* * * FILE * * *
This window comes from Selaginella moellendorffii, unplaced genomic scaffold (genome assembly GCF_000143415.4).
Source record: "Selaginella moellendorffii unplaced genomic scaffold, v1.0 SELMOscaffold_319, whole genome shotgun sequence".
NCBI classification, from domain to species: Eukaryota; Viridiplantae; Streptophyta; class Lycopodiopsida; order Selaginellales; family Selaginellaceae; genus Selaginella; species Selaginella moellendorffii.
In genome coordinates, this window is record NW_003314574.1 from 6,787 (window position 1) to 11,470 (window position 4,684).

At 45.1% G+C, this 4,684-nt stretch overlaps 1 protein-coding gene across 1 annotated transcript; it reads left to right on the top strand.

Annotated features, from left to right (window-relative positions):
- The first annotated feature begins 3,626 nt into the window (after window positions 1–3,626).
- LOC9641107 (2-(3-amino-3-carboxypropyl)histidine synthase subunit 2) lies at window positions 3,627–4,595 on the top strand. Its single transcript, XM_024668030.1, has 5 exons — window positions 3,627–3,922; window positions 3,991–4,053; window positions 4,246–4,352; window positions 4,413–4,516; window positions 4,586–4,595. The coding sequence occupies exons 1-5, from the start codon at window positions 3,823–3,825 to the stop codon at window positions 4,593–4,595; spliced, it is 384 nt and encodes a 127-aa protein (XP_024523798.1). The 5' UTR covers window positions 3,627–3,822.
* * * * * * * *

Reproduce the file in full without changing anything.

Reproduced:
This window comes from Selaginella moellendorffii, unplaced genomic scaffold (genome assembly GCF_000143415.4).
Source record: "Selaginella moellendorffii unplaced genomic scaffold, v1.0 SELMOscaffold_319, whole genome shotgun sequence".
NCBI classification, from domain to species: Eukaryota; Viridiplantae; Streptophyta; class Lycopodiopsida; order Selaginellales; family Selaginellaceae; genus Selaginella; species Selaginella moellendorffii.
In genome coordinates, this window is record NW_003314574.1 from 6,787 (window position 1) to 11,470 (window position 4,684).

At 45.1% G+C, this 4,684-nt stretch overlaps 1 protein-coding gene across 1 annotated transcript; it reads left to right on the top strand.

Annotated features, from left to right (window-relative positions):
- The first annotated feature begins 3,626 nt into the window (after window positions 1–3,626).
- LOC9641107 (2-(3-amino-3-carboxypropyl)histidine synthase subunit 2) lies at window positions 3,627–4,595 on the top strand. Its single transcript, XM_024668030.1, has 5 exons — window positions 3,627–3,922; window positions 3,991–4,053; window positions 4,246–4,352; window positions 4,413–4,516; window positions 4,586–4,595. The coding sequence occupies exons 1-5, from the start codon at window positions 3,823–3,825 to the stop codon at window positions 4,593–4,595; spliced, it is 384 nt and encodes a 127-aa protein (XP_024523798.1). The 5' UTR covers window positions 3,627–3,822.